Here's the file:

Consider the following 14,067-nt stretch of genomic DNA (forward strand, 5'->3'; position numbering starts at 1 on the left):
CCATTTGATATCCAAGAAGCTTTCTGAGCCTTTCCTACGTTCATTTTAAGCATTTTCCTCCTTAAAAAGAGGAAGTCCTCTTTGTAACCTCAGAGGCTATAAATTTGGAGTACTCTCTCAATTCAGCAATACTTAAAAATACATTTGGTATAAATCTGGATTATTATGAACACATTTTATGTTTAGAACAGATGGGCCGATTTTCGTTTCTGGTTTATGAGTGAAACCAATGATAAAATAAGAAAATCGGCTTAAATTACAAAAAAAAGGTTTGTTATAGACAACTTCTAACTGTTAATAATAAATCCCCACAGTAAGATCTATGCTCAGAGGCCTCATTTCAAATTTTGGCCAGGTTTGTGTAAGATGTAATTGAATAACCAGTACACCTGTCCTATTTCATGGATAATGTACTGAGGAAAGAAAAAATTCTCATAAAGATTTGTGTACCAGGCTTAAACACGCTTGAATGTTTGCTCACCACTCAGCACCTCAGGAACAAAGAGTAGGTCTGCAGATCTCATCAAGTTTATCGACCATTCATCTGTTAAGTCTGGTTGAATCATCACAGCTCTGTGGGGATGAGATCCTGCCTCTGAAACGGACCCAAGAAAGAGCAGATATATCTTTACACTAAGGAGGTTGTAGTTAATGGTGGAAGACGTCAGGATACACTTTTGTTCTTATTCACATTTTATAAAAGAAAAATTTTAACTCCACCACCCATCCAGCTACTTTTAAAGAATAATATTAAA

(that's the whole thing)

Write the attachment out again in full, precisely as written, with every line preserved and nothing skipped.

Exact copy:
Consider the following 14,067-nt stretch of genomic DNA (forward strand, 5'->3'; position numbering starts at 1 on the left):
CCATTTGATATCCAAGAAGCTTTCTGAGCCTTTCCTACGTTCATTTTAAGCATTTTCCTCCTTAAAAAGAGGAAGTCCTCTTTGTAACCTCAGAGGCTATAAATTTGGAGTACTCTCTCAATTCAGCAATACTTAAAAATACATTTGGTATAAATCTGGATTATTATGAACACATTTTATGTTTAGAACAGATGGGCCGATTTTCGTTTCTGGTTTATGAGTGAAACCAATGATAAAATAAGAAAATCGGCTTAAATTACAAAAAAAAGGTTTGTTATAGACAACTTCTAACTGTTAATAATAAATCCCCACAGTAAGATCTATGCTCAGAGGCCTCATTTCAAATTTTGGCCAGGTTTGTGTAAGATGTAATTGAATAACCAGTACACCTGTCCTATTTCATGGATAATGTACTGAGGAAAGAAAAAATTCTCATAAAGATTTGTGTACCAGGCTTAAACACGCTTGAATGTTTGCTCACCACTCAGCACCTCAGGAACAAAGAGTAGGTCTGCAGATCTCATCAAGTTTATCGACCATTCATCTGTTAAGTCTGGTTGAATCATCACAGCTCTGTGGGGATGAGATCCTGCCTCTGAAACGGACCCAAGAAAGAGCAGATATATCTTTACACTAAGGAGGTTGTAGTTAATGGTGGAAGACGTCAGGATACACTTTTGTTCTTATTCACATTTTATAAAAGAAAAATTTTAACTCCACCACCCATCCAGCTACTTTTAAAGAATAATATTAAA